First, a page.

The Board of Tax Appeals and Corporation Affiliation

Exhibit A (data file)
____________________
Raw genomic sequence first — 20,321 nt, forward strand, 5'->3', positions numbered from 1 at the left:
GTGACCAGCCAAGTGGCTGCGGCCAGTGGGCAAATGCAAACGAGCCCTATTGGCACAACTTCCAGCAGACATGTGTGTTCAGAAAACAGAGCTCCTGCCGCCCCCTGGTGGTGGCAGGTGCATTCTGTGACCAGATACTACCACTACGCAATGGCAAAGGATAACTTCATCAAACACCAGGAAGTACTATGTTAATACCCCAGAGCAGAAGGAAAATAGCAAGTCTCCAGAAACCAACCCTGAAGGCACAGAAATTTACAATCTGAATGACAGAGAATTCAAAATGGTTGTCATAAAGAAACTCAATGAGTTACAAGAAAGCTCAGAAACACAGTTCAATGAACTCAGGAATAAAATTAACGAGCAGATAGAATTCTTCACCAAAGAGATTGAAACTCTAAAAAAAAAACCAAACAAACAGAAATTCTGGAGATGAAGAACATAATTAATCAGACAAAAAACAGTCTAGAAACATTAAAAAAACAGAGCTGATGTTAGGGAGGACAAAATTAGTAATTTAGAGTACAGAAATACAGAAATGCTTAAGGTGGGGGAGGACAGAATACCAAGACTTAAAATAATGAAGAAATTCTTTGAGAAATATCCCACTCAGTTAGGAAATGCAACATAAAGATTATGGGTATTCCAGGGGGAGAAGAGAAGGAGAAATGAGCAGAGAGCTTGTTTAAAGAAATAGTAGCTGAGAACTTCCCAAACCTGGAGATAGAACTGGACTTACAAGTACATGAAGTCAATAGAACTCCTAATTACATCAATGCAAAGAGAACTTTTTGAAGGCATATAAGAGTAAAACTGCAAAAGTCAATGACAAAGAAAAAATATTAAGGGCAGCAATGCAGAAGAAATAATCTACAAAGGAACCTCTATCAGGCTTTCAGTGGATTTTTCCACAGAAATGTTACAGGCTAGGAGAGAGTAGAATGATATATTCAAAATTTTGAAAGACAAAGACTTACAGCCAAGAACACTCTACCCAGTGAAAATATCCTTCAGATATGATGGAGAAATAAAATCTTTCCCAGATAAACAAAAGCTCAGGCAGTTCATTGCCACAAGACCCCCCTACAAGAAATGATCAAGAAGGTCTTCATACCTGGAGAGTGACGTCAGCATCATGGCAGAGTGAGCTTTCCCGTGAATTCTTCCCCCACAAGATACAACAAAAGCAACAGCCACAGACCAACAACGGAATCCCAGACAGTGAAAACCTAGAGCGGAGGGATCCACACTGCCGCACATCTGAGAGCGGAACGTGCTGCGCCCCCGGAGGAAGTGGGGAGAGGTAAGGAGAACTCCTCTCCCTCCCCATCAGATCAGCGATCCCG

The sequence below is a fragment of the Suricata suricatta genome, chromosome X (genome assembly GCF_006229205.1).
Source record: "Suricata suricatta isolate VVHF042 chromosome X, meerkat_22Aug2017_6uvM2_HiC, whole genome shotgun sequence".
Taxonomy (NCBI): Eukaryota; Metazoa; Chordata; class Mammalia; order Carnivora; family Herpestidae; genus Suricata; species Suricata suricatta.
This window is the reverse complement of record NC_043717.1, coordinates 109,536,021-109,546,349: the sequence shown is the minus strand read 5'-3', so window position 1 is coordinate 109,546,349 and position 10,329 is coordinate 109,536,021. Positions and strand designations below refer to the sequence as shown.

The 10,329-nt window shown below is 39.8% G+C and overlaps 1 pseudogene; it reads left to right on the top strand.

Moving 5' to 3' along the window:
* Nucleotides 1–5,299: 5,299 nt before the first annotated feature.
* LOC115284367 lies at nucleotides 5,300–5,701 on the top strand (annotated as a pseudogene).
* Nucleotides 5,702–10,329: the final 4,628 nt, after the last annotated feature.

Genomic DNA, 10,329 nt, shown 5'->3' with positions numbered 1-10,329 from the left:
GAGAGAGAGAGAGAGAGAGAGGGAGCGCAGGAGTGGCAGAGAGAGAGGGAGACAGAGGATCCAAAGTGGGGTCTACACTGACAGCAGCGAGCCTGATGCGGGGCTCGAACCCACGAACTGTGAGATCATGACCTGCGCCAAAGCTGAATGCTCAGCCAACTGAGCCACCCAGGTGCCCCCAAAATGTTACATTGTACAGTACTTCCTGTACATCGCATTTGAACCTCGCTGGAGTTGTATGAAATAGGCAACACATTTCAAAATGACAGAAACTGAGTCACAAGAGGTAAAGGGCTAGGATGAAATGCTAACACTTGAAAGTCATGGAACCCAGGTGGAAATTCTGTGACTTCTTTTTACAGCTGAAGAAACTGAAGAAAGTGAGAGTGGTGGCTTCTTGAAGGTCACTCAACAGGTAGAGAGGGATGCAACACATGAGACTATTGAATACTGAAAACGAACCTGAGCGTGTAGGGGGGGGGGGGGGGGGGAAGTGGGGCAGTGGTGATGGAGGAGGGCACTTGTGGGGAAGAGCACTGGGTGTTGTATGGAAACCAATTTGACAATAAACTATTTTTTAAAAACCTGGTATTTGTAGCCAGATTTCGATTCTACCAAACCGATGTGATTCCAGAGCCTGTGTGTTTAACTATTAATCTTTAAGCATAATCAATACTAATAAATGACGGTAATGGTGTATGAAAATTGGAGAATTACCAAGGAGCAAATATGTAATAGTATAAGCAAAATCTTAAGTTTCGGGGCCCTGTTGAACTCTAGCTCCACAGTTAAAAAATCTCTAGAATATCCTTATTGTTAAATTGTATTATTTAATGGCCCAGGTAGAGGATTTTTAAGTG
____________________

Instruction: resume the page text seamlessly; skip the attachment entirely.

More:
The inauguration of a Federal system of income taxation, under the Sixteenth Amendment to the Constitution of the United States, by the Revenue Act of 1913, brought into existence a new and important branch of the law. The Revenue Act of 1913 contained but few provisions relative to the substantive matter of income tax. In the formulation of the four successive Revenue Acts of 1916, 1917, 1918 and 1921, legislative attention was directed of necessity to those provisions clarifying and amplifying the substantive matter of income, excess and war profits taxes. Little consideration was given to the administrative provisions of the law until the Revenue Act of 1921 came into force on January 1, 1921. The 1921 Act contained many desirable provisions relative to the administration of the tax laws.After fifteen years of administration of the income tax law, it is surprising to find that in applying it to modern business, conditions are so varied and complex that not a single day goes without presenting a new grist of income, tax problems only remotely related to those already decided. The ultimate success of the income tax depends upon taking it out of the realm of litigation and handling it as an administrative matter, without forcing such a vast number of cases into the courts or bodies like the Board of Tax Appeals.